Monday, January 27, 2020
Jan. 27, 2020

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Vancouver police officer has an arresting voice

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Cpl. Rey Reynolds sings the National Anthem at Vancouver's Memorial Day ceremony this year.
Cpl. Rey Reynolds sings the National Anthem at Vancouver's Memorial Day ceremony this year. Photo Gallery

Real warriors sing. That’s why Rey Reynolds, a seasoned police officer, always belts his heart out in his rendition of “The Star-Spangled Banner.”

On this October morning, with a soulful voice that crescendoes on high notes, Reynolds is riding a wave of emotion.

At first, his voice stays low and deliberate: he’s preparing his audience for what’s to come.

Swiftly, he sings louder and louder. His last note rings out for a few seconds. Then silence.

A round of applause comes, followed by a standing ovation from the 600 or so people who came out to this morning’s event at the Hilton Vancouver Washington.

The song hits home for a stranger with tears in his eyes who approaches Reynolds. “Thank you for that song,” he says, mentioning that his two sons are serving in Iraq. “You have no idea what it means to me.”

Reynolds, a Vancouver police corporal, was singing at the Clark County Mayors’ Prayer Breakfast, one of many public events he appears at throughout the year. For the past six years, Reynolds has performed at police funerals, Veterans Day ceremonies and high school sporting events.

It’s a role unconventional for a police officer, Reynolds acknowledges.

But he does it for a reason: He doesn’t want to be seen as an officer just out to make arrests or far removed from the community he serves.

“It puts the department in a good light and we need that,” Reynolds said. “A police officer who sings is kind of a novel idea.”

Vancouver police Lt. John Chapman, Reynolds’ supervisor, calls his singing a dignified representation of the department.

“He touches a lot of different groups and shows them that police aren’t just out to catch the bad guy,” Chapman said.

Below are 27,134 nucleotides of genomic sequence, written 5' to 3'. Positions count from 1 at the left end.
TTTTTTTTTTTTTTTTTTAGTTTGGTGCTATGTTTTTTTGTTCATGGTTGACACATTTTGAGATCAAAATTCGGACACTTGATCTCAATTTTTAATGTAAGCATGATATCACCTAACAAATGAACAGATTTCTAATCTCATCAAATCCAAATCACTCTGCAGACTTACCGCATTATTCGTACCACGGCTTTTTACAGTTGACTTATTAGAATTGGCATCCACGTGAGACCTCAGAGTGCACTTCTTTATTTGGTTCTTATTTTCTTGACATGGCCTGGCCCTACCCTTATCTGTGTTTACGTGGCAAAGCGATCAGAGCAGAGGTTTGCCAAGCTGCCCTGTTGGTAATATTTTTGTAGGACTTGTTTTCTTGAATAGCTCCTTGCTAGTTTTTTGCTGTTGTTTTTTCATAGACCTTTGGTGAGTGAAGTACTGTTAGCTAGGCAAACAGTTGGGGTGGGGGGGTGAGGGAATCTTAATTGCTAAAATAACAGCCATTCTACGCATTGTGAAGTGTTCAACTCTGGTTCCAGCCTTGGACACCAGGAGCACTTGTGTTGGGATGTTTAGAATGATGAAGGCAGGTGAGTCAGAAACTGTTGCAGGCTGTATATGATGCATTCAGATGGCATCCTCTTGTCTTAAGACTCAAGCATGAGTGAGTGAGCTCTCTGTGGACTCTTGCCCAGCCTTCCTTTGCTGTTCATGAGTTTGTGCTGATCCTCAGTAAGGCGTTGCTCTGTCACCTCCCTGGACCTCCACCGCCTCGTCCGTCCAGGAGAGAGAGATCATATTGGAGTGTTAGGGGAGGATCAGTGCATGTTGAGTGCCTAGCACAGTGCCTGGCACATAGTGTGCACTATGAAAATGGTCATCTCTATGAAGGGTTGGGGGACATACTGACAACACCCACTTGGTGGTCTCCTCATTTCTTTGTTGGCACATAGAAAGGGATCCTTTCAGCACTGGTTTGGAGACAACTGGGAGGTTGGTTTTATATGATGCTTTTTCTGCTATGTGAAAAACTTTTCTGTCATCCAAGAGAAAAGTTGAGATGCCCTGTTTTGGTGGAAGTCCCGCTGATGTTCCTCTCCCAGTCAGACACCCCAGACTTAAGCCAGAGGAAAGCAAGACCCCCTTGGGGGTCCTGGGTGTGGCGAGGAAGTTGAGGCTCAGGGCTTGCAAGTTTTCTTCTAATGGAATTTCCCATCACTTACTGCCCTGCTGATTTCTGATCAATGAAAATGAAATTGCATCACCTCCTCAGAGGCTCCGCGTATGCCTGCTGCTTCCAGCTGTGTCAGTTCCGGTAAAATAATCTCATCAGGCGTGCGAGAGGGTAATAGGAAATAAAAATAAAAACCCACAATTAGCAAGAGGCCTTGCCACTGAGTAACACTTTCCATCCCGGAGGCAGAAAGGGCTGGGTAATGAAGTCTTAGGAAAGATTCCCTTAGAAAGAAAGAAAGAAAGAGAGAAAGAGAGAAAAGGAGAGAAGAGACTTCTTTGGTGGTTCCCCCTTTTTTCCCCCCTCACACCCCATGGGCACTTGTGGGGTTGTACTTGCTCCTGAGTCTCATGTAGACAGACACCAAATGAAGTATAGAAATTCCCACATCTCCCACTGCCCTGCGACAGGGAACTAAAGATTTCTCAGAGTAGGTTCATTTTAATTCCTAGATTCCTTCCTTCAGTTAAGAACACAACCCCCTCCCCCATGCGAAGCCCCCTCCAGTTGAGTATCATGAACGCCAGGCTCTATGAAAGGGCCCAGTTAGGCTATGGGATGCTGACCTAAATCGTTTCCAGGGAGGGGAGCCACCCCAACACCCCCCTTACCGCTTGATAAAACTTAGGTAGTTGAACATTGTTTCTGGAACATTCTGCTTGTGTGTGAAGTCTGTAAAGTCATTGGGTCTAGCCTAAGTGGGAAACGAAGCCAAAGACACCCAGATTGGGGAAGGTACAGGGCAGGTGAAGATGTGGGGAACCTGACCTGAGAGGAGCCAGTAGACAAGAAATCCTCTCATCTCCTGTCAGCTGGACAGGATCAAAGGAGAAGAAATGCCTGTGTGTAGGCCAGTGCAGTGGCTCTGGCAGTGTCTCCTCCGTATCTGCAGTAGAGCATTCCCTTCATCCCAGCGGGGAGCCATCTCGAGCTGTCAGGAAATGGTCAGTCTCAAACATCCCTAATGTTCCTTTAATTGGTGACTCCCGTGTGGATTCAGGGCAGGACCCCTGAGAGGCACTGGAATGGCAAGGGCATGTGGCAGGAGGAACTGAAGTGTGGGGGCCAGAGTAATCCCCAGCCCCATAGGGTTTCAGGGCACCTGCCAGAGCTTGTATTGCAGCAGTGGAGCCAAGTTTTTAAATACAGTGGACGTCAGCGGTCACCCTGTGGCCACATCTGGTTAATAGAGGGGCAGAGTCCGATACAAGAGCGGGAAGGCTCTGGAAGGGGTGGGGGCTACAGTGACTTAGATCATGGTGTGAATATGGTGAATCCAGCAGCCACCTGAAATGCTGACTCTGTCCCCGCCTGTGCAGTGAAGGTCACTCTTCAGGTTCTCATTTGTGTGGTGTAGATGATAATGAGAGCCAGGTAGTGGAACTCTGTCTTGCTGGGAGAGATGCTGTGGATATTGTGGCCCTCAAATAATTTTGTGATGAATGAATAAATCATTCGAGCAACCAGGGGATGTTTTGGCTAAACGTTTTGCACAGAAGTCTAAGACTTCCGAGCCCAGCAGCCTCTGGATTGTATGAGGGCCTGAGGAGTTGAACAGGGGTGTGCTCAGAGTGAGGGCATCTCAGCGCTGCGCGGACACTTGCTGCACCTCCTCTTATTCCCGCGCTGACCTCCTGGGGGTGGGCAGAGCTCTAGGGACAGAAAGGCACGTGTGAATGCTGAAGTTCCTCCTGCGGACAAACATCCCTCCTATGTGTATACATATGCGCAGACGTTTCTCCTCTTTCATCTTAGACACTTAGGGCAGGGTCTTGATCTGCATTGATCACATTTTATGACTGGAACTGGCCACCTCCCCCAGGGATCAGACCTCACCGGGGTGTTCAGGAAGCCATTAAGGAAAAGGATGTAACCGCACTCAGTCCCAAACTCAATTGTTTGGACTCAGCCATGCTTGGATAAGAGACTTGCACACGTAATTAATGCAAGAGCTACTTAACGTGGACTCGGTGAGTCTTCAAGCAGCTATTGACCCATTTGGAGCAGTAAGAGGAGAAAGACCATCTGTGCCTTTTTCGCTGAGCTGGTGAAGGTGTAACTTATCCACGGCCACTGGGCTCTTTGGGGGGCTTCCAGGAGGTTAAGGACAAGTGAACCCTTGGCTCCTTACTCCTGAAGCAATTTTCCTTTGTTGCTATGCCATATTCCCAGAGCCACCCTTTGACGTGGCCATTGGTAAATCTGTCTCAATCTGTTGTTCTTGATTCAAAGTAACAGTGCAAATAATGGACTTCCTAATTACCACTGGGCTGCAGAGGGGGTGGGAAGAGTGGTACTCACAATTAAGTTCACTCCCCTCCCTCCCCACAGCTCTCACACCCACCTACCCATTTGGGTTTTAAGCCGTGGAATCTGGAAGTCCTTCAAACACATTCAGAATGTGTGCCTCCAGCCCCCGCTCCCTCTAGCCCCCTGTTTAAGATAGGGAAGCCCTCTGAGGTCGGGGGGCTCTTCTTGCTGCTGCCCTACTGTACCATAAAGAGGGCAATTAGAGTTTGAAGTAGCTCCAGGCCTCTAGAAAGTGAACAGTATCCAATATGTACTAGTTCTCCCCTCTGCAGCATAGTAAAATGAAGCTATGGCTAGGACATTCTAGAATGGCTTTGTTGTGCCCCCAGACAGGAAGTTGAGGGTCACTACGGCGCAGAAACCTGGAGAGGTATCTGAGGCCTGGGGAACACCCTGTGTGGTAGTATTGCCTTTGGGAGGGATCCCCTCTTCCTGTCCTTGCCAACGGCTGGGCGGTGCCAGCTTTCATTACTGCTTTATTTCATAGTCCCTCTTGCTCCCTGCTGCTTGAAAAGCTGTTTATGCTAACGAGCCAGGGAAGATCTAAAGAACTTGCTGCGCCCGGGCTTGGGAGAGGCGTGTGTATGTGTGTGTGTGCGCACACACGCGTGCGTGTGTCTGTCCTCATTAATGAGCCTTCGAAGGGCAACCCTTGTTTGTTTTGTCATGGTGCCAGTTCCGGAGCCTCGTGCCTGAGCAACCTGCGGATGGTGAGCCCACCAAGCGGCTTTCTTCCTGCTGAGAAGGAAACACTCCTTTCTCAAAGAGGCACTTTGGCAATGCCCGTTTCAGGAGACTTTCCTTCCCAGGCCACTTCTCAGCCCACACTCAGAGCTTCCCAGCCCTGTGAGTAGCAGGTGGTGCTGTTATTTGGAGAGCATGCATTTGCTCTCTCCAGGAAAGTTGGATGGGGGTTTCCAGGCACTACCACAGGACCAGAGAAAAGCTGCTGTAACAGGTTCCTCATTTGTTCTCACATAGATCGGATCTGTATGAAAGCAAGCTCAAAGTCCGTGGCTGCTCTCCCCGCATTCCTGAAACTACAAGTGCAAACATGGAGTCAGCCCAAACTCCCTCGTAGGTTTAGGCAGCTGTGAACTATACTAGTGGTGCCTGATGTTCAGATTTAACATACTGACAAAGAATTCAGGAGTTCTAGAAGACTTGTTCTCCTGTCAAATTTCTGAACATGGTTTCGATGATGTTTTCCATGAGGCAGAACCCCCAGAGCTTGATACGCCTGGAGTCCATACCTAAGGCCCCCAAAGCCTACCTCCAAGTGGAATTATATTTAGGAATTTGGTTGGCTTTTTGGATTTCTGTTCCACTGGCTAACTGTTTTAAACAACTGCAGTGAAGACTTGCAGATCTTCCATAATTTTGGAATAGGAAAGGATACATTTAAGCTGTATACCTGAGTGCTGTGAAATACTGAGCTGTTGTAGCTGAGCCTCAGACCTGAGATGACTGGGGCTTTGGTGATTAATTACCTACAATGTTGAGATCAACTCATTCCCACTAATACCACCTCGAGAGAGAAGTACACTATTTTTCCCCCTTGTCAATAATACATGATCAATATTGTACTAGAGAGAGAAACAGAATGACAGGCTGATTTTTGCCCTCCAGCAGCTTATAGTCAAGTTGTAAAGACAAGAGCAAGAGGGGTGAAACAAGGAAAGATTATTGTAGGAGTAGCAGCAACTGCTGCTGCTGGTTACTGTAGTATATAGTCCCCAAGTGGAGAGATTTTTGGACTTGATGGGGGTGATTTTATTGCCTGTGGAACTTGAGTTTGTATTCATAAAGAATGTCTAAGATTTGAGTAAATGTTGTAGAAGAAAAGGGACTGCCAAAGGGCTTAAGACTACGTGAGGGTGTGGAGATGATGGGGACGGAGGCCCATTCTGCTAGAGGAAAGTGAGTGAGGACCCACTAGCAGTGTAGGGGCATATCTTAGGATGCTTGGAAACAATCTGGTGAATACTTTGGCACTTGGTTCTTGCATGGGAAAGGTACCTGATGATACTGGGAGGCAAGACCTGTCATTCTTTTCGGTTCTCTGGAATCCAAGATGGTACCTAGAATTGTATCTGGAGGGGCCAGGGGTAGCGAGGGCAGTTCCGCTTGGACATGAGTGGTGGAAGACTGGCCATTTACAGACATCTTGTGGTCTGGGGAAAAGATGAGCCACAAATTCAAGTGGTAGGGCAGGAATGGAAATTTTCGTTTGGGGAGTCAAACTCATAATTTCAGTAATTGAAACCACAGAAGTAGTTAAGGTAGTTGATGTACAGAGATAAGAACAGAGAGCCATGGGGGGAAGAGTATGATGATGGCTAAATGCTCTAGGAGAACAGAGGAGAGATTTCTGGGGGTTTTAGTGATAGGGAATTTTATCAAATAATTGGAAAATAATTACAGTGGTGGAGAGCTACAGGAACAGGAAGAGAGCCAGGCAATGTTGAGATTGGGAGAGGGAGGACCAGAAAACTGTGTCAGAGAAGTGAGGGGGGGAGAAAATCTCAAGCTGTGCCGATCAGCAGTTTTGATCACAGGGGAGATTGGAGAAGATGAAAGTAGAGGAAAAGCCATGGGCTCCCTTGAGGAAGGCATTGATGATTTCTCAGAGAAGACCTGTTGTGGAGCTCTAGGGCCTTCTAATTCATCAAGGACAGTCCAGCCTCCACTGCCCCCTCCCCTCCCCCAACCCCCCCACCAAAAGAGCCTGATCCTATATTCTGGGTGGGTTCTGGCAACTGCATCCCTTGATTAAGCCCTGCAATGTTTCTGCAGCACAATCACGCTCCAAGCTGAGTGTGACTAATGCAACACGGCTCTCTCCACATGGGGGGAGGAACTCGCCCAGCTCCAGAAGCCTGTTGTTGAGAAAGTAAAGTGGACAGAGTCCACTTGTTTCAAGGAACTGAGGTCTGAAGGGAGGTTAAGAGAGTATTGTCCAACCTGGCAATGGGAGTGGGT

It also helps that he can wow his audience, although the singing was slow in coming. Reynolds didn’t perform at public events prior to the last few years and has no formal training. He briefly tried church choir, but quit.

“I didn’t blend in,” he said with a deep chuckle. “I’m not a choir person.”

Reynolds’ debut came in 2003, after an impromptu tryout in the office of former Mountain View High School assistant principal Steve Marshall, who was looking for someone to sing “The Star-Spangled Banner” at a basketball game. Reynolds offered to give it a shot. The principal laughed in surprise. So Reynolds just started singing.

“He said, ‘You never told me you could sing like that,’” Reynolds said.

At the basketball game, Mike Meloy, the other assistant principal of Mountain View at the time, remembers a packed crowd erupting into applause and a standing ovation afterward.

“We left that first performance with goose bumps running up and down our arms and backs,” Meloy said.

Since then, Reynolds’ singing has taken off, mainly by word of mouth. He started fielding calls from military and business groups, asking him to perform at various events.

To prepare for performances, Reynolds does his research. “For me, singing becomes part of you — you’re amplifying your emotions,” he said. “It’s not just singing a bunch of notes.”

He now knows the writer of “Amazing Grace” was a slave trader transformed by a newfound faith in God.

And he knows Francis Scott Key wrote the words in 1814 to the national anthem after seeing the American flag still waving through the smoke during battle at Fort McHenry.

“When I sing it, I see the battle,” he said. “I sing through it.”

Once behind the podium, Reynolds closes his eyes and says a quick prayer. What happens next, he can’t quite put his finger on.

“When I open my eyes, I’m transformed,” he said.

Laura McVicker: 360-735-4516 or laura.mcvicker@columbian.com.

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